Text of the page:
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Tim Pawlenty's Budget Busting Legacy

He's running for president. His state's running on empty.

| Thu Jun. 30, 2011 5:00 AM EDT

The duct-tape line is particularly apropos because it's a phrase Pawlenty himself is fond of using to describe President Obama's policies. In his 2011 book, Courage to Stand, he constructs an elaborate metaphor involving the Troubled Asset Relief Program (TARP), an actual tarp, a picnic blanket, and duct tape to describe the financial crisis. "When the rain started to fall on America's picnic, Washington hung up a big old plastic tarp to protect us from the deluge," he wrote. "The problem was, the rain just kept coming. The tarp started sagging in the middle and filling up with water. Poke it with a broom handle all you want, try to drain some of that water off the sides, but the blanket below is getting awfully wet in the meantime. Everyone can see the tarp's starting to tear at the seams, and we've run out of duct tape."

Beyond shifting funds around, Pawlenty's budget shell games relied on other tricks. For instance, Pawlenty's wonks used inflation-adjusted figures to calculate the government's projected revenues (to derive a higher figure), but they declined to use inflation projections to calculate future expenditures (which would also, of course, increase with inflation). The result was meaningless paper surpluses.

Pawlenty has blamed the state's present fiscal woes on a national economy gone south, noting that when it comes to deficits, Minnesota's hardly an outlier—North Dakota was the only state without one this year. He also says the state budget office's projected deficit is built on the unrealistic assumption that spending would necessarily increase by 27 percent over the next two years. "If they had just spent single-digit increases, not 27 percent, they wouldn't even have a deficit," he said in April. "It's a complete fiction. It is a government out of control on autopilot." (The non-partisan fact-checking site PolitiFact, though, has affirmed the accuracy of the 27-percent figure.)

Dayton and Republican leaders finished the five-month regular legislative session without reaching an agreement on how to balance the state's budget as required by law, and they must reach a deal before Thursday at midnight to avert a shutdown. As Minnesota Public Radio has reported, the two sides are about $1.8 billion apart, with most of the debate centering on how much to cut from the state's health and human services programs.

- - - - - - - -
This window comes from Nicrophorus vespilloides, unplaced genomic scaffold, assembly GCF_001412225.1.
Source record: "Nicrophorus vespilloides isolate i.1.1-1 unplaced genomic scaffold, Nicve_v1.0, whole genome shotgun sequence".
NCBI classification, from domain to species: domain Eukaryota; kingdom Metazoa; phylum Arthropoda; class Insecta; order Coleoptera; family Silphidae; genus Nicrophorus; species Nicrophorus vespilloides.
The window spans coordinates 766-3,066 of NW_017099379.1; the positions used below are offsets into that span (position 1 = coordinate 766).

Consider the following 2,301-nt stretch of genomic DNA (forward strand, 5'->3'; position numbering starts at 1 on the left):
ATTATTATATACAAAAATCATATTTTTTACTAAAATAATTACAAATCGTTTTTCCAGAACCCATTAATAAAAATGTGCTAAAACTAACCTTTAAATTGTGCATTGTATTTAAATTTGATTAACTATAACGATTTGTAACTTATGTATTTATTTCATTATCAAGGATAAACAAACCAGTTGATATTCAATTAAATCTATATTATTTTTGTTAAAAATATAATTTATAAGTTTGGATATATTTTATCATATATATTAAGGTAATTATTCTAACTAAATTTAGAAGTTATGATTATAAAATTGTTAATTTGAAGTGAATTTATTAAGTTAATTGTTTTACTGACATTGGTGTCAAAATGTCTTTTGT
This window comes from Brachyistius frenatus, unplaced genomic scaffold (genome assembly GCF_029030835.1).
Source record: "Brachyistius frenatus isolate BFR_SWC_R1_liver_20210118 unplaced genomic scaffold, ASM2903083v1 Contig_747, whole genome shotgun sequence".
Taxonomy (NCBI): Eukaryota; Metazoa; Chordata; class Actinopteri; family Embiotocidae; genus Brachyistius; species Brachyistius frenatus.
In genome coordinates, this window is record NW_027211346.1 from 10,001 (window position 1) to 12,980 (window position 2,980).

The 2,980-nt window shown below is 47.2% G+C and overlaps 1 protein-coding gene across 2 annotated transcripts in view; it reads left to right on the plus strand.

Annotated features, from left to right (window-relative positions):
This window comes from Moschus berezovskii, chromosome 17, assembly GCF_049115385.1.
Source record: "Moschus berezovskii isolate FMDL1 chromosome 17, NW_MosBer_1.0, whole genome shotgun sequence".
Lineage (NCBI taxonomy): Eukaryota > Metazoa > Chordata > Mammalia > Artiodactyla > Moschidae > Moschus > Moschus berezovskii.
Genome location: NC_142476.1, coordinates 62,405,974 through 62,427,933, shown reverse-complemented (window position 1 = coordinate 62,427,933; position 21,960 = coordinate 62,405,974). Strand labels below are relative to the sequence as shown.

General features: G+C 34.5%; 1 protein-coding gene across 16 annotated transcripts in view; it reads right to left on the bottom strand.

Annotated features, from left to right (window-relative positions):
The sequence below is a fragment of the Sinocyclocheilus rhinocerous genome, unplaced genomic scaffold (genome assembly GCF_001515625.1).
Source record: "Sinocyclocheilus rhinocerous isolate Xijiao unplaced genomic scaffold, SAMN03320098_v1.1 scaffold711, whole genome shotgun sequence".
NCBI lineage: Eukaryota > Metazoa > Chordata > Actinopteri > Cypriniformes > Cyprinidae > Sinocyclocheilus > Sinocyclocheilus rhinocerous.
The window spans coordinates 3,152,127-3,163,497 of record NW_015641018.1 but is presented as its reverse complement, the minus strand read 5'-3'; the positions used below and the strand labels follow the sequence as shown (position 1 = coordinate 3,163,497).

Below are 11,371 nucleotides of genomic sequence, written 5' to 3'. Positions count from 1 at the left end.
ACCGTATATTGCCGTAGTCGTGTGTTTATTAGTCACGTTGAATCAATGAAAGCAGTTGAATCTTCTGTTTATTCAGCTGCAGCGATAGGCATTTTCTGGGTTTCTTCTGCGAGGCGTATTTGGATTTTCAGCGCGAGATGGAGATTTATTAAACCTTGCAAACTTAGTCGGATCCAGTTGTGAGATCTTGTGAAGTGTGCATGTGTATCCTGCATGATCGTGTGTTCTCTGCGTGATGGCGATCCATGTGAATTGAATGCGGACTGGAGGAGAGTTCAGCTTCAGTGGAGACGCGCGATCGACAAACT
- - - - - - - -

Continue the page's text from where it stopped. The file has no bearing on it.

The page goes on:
Carlson, who served as Minnesota's chief executive from 1991 to 1999, marvels at how Pawlenty has distanced himself from the state's budget crisis. "He turns around and says, 'Gee, I have nothing to do with the current deficit.' Well, that's interesting!" Carlson says. "You can't say the new governor created the deficit. You can't say the new legislature created the deficit. If the outgoing governor didn't create the deficit, my heavens, who did? We should have a search party to find out who did it!"

Carlson endorsed President Obama in 2008, in part because he was uncomfortable with the attacks leveled by fellow Minnesotan Rep. Bachmann (who suggested, among other things, that the Democratic nominee harbored "anti-American" views). He hasn't suddenly become a liberal, though. Carlson says he doesn't know whom he'll support in 2012—former Utah Gov. Jon Huntsman intrigues him—and he scolds the president for failing to adopt the proposal offered by Alan Simpson and Erskine Bowles to knock down the long-term budget deficit. "He has not come up with a plan that is serious," he says of Obama.

But Carlson saves his harshest words for his fellow Republican. "I can't find anything very conservative about that; I can't find anything very liberal about that," he says of Pawlenty's move to shift the tax burden to local authorities. "It's just another way of trying to fool the public, and that's what Gov. Pawlenty did."

Pawlenty, who's currently floundering in the polls in Iowa and trailing even Obama-appointee Huntsman in New Hampshire, is asking voters to take a look at his home state to see what he accomplished. But starting tomorrow, he may not like what they'll find—big signs, from Moorhead to Minneapolis, with a simple message: "Sorry, we're closed."

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